# Lipschitz continuous

Let $\delta$ be an interval in $\mathbb{R}$. Recall that a function $f$ is called Lipschitz continuous on $\delta$ with Lipschitz constant $L$ if there holds $|f(x) - f(y)| \leq L|x-y|$ for all $x,y$ in $\delta$.

(a) Show that the composition of Lipschitz continuous functions is again Lipschitz continuous.

(b) Is the pointwise maximum of two Lipschitz continuous functions necessarily Lipschitz continuous?

• |f2(f1(y)) − f2(f1(x))| ≤ L2|f1(y) − f1(x)| ≤ L1L2|y − x|. – Risa May 18 '13 at 5:46
• for part a.. but i'm not sure if its right. – Risa May 18 '13 at 5:47
• Looks good to me! how about for part b? – DanZimm May 18 '13 at 5:51
• i dont know, do you? could you help? – Risa May 18 '13 at 6:50

## 4 Answers

Part (a) is obvious. For (b) let $\max\{f,g\}=:h$. Then $$f(y)\leq f(x)+|f(y)-f(x)|\leq h(x)+L_f|y-x|\ ,$$ and similarly $g(y)\leq h(x)+L_g|y-x|$. It follows that $$h(y)\leq h(x)+\max\{L_f,L_g\}|y-x|\ ,$$ and by symmetry we conclude that $h$ is Lipschitz continuous with Lipschitz constant $L_h\leq \max\{L_f,L_g\}$.

For part b, I think YES.

Because,

$$|\max(f(x),g(x))-\max(f(y),g(y))|$$

can take $$4$$ values:

1. $$|f(x)-f(y)|$$,
2. $$|g(x)-g(y)|$$,
3. $$|f(x)-g(y)|$$ and
4. $$|g(x)-f(y)|$$.

For the first $$2$$ cases, $$L1$$ and $$L2$$ are the required Lipschitz constants, where

$$|f(x)-f(y)| \le L1 |x-y|$$

and

$$|g(x)-g(y)|\le L2 |x-y|$$

Now, for the $$3$$rd case, wlog, assume that $$x < y$$.

Then we must have $$f(x)\ge g(x)$$, but $$f(y) \le g(y)$$, so by the intermediate value theorem for the continuous function $$f-g$$, we get a point t such that $$x < t < y$$, satisfying: $$f(t)=g(t)$$.

Now,

$$|f(x)-g(y)| \le |f(x)-f(t)|+|f(t)-g(t)|+|g(t)-g(y)|\le > L1(t-x)+L2(y-t) \le (\max(L1,L2))*(y-x)$$

The $$4$$th case is similarly dealt with and $$\max(L1,L2)$$ is your required Lipschitz constant for part b. Part a is all right, $$L1*L2$$ being the Lipschitz constant. Please correct me if I'm mistaken anywhere.

• I'm considering the case where $x$, $y$ are defined on a general metric space and we define Lipschitz continuity in terms of the general metric $d(x,y)$ rather than Euclidean distance $|x-y|$. I'm not aware of an intermediate value theorem for my case. Can I apply a modified version of this argument for my case? – JS1204 Jan 13 '16 at 18:32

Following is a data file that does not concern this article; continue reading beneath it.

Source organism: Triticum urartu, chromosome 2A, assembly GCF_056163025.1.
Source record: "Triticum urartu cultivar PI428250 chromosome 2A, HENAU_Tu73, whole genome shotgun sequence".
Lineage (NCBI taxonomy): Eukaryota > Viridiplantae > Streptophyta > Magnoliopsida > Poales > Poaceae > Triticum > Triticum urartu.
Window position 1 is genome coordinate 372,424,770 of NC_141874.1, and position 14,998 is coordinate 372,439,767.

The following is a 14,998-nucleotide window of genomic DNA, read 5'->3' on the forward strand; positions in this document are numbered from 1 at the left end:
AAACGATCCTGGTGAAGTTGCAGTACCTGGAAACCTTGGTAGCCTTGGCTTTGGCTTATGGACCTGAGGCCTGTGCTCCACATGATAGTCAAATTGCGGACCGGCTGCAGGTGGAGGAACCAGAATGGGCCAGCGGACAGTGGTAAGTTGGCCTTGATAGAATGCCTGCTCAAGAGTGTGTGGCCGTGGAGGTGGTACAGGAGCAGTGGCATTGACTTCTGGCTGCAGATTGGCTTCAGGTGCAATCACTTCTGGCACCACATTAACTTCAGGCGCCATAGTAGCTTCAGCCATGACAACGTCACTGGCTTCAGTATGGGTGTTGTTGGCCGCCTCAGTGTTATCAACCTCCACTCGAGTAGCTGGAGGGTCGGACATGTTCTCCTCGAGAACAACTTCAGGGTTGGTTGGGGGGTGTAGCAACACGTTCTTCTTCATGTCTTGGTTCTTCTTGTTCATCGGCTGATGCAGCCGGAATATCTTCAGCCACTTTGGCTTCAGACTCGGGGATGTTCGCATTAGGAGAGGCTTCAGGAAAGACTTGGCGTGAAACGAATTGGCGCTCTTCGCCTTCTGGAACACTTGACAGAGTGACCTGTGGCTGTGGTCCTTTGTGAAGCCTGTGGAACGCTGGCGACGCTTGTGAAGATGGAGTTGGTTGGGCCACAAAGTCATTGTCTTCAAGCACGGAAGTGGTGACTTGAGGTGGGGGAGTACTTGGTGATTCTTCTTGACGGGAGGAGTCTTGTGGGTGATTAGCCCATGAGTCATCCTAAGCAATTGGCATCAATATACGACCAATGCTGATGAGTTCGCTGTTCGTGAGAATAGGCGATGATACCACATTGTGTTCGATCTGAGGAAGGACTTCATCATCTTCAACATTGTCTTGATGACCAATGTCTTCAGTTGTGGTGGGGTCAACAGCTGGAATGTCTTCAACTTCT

(b) We have $\max (f,g) = (|f - g| + f + g)/2.$ It's very easy to see the sum and difference of Lipschitz functions is Lipschitz, as is any constant times a Lipschitz function. We also know that $|x|$ is Lipschitz on $\mathbb R.$ It follows that both $f-g, f+g$ are Lipschitz, hence so is $|f-g|$ by (a). Thus $|f-g| + f+g$ is Lipschitz, hence so is $(1/2)(|f-g| + f+g)$ and we're done.

$g(x)$, $f(x)$ $\in$ $\mathbb{R}$ and $max\{f(x),g(x)\}=\dfrac{f(x)+g(x)+|g(x)-f(x)|}{2}\equiv h(x)$ (this can be proved in 2 cases)

We suposse that $f,g$ are Lipschitz continuos

$|f(x)-f(y)|\leq L_1|x-y|$,

$|g(x)-g(y)|\leq L_2|x-y|$,

and I will use

$|a+b|\leq |a|+|b|$

$||a|-|b||\leq |a-b|$

now

$|h(x)-h(y)|=\left|\dfrac{f(x)+g(x)+|g(x)-f(x)|}{2}-\dfrac{f(y)+g(y)+|g(y)-f(y)|}{2}\right|=\left|\dfrac{f(x)-f(y)}{2}+\dfrac{g(x)-g(y)}{2}+\dfrac{|g(x)-f(x)|-|g(y)-f(y)|}{2}\right|\leq \left|\dfrac{f(x)-f(y)}{2}\right|+\left|\dfrac{g(x)-g(y)}{2}\right|+\left|\dfrac{|g(x)-f(x)|-|g(y)-f(y)|}{2}\right|\leq \left|\dfrac{f(x)-f(y)}{2}\right|+\left|\dfrac{g(x)-g(y)}{2}\right|+\left|\dfrac{g(x)-g(y)}{2}\right|+\left|\dfrac{f(x)-f(y)}{2}\right|\leq L_1|x-y|+L_2|x-y|=(L_1+L_2)|x-y|$